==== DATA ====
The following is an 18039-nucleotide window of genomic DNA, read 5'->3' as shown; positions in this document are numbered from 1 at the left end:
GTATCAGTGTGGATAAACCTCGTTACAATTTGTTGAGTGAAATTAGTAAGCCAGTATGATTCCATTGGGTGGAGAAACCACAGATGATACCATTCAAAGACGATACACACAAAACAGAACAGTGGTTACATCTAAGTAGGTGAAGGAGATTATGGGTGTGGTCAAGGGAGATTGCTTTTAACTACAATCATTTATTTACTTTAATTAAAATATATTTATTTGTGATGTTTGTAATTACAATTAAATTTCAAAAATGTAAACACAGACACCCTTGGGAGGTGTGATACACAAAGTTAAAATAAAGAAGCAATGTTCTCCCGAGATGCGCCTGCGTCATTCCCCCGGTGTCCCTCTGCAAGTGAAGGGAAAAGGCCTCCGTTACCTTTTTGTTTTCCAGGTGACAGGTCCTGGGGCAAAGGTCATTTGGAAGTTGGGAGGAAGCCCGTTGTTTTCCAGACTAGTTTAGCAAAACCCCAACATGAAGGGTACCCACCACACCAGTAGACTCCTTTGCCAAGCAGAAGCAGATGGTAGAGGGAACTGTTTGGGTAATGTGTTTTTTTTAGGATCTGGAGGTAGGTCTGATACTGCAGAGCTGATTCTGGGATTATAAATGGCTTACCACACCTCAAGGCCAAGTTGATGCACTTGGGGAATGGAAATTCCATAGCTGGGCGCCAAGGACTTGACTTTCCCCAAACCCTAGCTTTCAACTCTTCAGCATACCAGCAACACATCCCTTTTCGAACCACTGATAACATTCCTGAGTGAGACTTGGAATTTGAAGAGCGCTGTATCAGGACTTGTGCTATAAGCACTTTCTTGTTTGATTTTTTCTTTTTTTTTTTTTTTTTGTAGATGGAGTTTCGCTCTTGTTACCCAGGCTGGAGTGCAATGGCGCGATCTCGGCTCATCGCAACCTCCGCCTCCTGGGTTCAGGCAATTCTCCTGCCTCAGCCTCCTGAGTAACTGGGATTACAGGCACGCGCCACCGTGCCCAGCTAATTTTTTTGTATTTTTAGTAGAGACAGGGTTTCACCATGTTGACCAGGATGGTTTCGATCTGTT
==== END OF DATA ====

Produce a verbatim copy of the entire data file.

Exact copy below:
The following is an 18039-nucleotide window of genomic DNA, read 5'->3' as shown; positions in this document are numbered from 1 at the left end:
GTATCAGTGTGGATAAACCTCGTTACAATTTGTTGAGTGAAATTAGTAAGCCAGTATGATTCCATTGGGTGGAGAAACCACAGATGATACCATTCAAAGACGATACACACAAAACAGAACAGTGGTTACATCTAAGTAGGTGAAGGAGATTATGGGTGTGGTCAAGGGAGATTGCTTTTAACTACAATCATTTATTTACTTTAATTAAAATATATTTATTTGTGATGTTTGTAATTACAATTAAATTTCAAAAATGTAAACACAGACACCCTTGGGAGGTGTGATACACAAAGTTAAAATAAAGAAGCAATGTTCTCCCGAGATGCGCCTGCGTCATTCCCCCGGTGTCCCTCTGCAAGTGAAGGGAAAAGGCCTCCGTTACCTTTTTGTTTTCCAGGTGACAGGTCCTGGGGCAAAGGTCATTTGGAAGTTGGGAGGAAGCCCGTTGTTTTCCAGACTAGTTTAGCAAAACCCCAACATGAAGGGTACCCACCACACCAGTAGACTCCTTTGCCAAGCAGAAGCAGATGGTAGAGGGAACTGTTTGGGTAATGTGTTTTTTTTAGGATCTGGAGGTAGGTCTGATACTGCAGAGCTGATTCTGGGATTATAAATGGCTTACCACACCTCAAGGCCAAGTTGATGCACTTGGGGAATGGAAATTCCATAGCTGGGCGCCAAGGACTTGACTTTCCCCAAACCCTAGCTTTCAACTCTTCAGCATACCAGCAACACATCCCTTTTCGAACCACTGATAACATTCCTGAGTGAGACTTGGAATTTGAAGAGCGCTGTATCAGGACTTGTGCTATAAGCACTTTCTTGTTTGATTTTTTCTTTTTTTTTTTTTTTTTGTAGATGGAGTTTCGCTCTTGTTACCCAGGCTGGAGTGCAATGGCGCGATCTCGGCTCATCGCAACCTCCGCCTCCTGGGTTCAGGCAATTCTCCTGCCTCAGCCTCCTGAGTAACTGGGATTACAGGCACGCGCCACCGTGCCCAGCTAATTTTTTTGTATTTTTAGTAGAGACAGGGTTTCACCATGTTGACCAGGATGGTTTCGATCTGTT